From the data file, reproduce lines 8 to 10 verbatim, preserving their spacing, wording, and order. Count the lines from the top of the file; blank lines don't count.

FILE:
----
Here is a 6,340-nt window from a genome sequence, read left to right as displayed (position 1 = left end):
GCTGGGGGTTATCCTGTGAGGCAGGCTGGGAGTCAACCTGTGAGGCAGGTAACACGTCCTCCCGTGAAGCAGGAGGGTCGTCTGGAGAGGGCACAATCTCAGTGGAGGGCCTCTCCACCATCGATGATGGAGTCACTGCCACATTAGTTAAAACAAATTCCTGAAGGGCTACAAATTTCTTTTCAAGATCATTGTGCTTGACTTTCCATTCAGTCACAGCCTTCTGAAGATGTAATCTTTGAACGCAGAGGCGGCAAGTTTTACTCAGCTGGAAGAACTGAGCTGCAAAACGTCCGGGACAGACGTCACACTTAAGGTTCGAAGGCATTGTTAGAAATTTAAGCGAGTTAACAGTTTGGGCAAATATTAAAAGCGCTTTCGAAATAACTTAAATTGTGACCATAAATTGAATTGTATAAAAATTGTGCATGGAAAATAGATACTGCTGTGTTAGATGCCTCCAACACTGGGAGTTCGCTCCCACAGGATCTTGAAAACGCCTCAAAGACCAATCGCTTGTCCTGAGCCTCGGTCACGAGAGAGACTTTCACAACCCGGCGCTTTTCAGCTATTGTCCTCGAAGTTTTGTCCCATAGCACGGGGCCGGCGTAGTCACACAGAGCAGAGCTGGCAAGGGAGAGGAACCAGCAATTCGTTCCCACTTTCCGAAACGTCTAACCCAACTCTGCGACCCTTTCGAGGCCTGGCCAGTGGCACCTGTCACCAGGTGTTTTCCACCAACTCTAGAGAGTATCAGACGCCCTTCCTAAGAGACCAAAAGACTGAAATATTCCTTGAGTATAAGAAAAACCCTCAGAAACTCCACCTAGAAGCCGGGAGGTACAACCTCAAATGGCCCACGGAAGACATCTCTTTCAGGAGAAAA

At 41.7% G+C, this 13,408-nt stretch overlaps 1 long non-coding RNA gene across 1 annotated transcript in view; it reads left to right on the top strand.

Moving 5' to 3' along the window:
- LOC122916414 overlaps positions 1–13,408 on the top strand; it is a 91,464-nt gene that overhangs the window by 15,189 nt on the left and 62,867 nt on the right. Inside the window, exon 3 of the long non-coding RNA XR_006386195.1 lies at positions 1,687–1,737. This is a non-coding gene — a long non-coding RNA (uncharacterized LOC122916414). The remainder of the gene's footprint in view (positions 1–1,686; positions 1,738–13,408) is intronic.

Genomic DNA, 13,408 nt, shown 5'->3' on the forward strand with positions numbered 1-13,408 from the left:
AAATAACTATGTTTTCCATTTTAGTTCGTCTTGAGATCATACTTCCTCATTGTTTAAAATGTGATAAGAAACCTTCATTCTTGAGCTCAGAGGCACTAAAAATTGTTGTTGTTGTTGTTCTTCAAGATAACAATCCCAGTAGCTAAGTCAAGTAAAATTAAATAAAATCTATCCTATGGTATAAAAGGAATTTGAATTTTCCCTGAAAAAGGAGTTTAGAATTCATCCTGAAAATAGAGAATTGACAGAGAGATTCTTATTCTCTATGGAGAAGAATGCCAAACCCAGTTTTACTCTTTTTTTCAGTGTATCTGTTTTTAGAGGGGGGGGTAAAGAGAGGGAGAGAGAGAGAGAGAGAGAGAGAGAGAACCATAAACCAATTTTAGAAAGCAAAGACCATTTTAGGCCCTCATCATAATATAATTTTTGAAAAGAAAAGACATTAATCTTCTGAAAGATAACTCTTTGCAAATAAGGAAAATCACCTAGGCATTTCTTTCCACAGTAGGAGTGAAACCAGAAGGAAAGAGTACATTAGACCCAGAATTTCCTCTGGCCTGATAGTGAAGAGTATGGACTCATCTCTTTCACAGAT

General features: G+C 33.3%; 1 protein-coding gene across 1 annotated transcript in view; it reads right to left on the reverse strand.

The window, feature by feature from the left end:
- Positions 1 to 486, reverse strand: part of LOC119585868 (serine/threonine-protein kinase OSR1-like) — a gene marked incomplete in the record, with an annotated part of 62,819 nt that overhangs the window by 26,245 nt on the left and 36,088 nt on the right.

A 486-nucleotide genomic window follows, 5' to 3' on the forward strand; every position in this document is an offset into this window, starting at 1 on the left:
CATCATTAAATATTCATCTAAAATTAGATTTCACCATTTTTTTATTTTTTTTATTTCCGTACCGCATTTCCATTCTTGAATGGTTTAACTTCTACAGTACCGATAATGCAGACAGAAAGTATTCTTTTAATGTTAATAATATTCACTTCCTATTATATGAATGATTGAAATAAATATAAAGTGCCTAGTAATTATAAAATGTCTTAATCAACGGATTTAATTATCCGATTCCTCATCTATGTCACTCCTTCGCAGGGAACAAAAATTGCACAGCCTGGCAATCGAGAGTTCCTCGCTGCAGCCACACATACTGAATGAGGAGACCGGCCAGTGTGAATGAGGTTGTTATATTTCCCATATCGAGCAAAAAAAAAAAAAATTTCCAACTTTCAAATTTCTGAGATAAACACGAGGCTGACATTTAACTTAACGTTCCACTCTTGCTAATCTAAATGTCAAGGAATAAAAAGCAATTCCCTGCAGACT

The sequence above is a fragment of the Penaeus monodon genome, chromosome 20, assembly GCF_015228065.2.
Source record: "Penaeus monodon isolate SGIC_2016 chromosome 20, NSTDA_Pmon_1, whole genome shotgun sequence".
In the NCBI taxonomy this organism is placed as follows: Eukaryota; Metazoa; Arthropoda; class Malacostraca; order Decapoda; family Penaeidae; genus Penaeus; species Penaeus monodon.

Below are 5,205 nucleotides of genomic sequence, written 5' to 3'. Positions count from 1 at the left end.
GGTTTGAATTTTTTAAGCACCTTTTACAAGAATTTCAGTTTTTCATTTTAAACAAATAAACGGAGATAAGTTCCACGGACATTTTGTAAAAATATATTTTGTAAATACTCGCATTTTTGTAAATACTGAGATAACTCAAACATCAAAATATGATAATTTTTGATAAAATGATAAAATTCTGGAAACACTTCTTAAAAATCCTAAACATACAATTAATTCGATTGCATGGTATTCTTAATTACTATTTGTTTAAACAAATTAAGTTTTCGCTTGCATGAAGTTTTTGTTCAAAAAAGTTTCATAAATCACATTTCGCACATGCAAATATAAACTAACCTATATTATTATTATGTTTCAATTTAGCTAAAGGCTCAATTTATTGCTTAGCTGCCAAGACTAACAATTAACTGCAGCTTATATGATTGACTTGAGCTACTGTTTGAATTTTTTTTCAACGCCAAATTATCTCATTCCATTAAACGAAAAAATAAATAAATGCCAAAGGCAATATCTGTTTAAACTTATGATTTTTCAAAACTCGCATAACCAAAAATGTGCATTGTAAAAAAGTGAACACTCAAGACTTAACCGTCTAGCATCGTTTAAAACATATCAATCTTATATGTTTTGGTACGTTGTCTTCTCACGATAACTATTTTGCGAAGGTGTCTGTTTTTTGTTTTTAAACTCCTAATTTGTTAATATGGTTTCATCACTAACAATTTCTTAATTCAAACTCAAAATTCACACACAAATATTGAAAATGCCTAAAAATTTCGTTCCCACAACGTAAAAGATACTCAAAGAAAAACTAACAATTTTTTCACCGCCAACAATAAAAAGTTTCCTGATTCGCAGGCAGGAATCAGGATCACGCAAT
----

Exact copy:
General features: G+C 33.3%; 1 protein-coding gene across 1 annotated transcript in view; it reads right to left on the reverse strand.

The window, feature by feature from the left end:
- Positions 1 to 486, reverse strand: part of LOC119585868 (serine/threonine-protein kinase OSR1-like) — a gene marked incomplete in the record, with an annotated part of 62,819 nt that overhangs the window by 26,245 nt on the left and 36,088 nt on the right.